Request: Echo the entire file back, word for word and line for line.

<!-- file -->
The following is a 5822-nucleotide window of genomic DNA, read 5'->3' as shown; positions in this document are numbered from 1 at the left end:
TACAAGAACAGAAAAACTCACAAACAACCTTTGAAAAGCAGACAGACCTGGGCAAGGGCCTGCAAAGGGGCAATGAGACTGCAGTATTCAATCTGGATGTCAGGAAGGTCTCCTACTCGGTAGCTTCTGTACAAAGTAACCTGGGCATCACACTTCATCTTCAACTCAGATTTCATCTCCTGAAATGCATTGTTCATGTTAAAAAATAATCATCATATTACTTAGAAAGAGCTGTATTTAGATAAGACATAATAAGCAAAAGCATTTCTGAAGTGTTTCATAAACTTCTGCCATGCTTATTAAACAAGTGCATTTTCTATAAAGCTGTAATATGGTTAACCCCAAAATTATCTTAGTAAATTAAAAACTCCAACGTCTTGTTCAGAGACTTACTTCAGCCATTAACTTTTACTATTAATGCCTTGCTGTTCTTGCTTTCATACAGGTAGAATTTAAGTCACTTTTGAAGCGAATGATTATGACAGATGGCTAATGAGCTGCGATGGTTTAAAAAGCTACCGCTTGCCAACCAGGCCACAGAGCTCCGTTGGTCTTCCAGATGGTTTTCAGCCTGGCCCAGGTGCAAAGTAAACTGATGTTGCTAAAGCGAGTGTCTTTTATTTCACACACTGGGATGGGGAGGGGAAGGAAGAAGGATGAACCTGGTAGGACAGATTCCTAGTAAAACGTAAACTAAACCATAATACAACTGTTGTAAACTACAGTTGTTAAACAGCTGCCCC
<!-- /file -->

The following is a 5822-nucleotide window of genomic DNA, read 5'->3' as shown; positions in this document are numbered from 1 at the left end:
TACAAGAACAGAAAAACTCACAAACAACCTTTGAAAAGCAGACAGACCTGGGCAAGGGCCTGCAAAGGGGCAATGAGACTGCAGTATTCAATCTGGATGTCAGGAAGGTCTCCTACTCGGTAGCTTCTGTACAAAGTAACCTGGGCATCACACTTCATCTTCAACTCAGATTTCATCTCCTGAAATGCATTGTTCATGTTAAAAAATAATCATCATATTACTTAGAAAGAGCTGTATTTAGATAAGACATAATAAGCAAAAGCATTTCTGAAGTGTTTCATAAACTTCTGCCATGCTTATTAAACAAGTGCATTTTCTATAAAGCTGTAATATGGTTAACCCCAAAATTATCTTAGTAAATTAAAAACTCCAACGTCTTGTTCAGAGACTTACTTCAGCCATTAACTTTTACTATTAATGCCTTGCTGTTCTTGCTTTCATACAGGTAGAATTTAAGTCACTTTTGAAGCGAATGATTATGACAGATGGCTAATGAGCTGCGATGGTTTAAAAAGCTACCGCTTGCCAACCAGGCCACAGAGCTCCGTTGGTCTTCCAGATGGTTTTCAGCCTGGCCCAGGTGCAAAGTAAACTGATGTTGCTAAAGCGAGTGTCTTTTATTTCACACACTGGGATGGGGAGGGGAAGGAAGAAGGATGAACCTGGTAGGACAGATTCCTAGTAAAACGTAAACTAAACCATAATACAACTGTTGTAAACTACAGTTGTTAAACAGCTGCCCC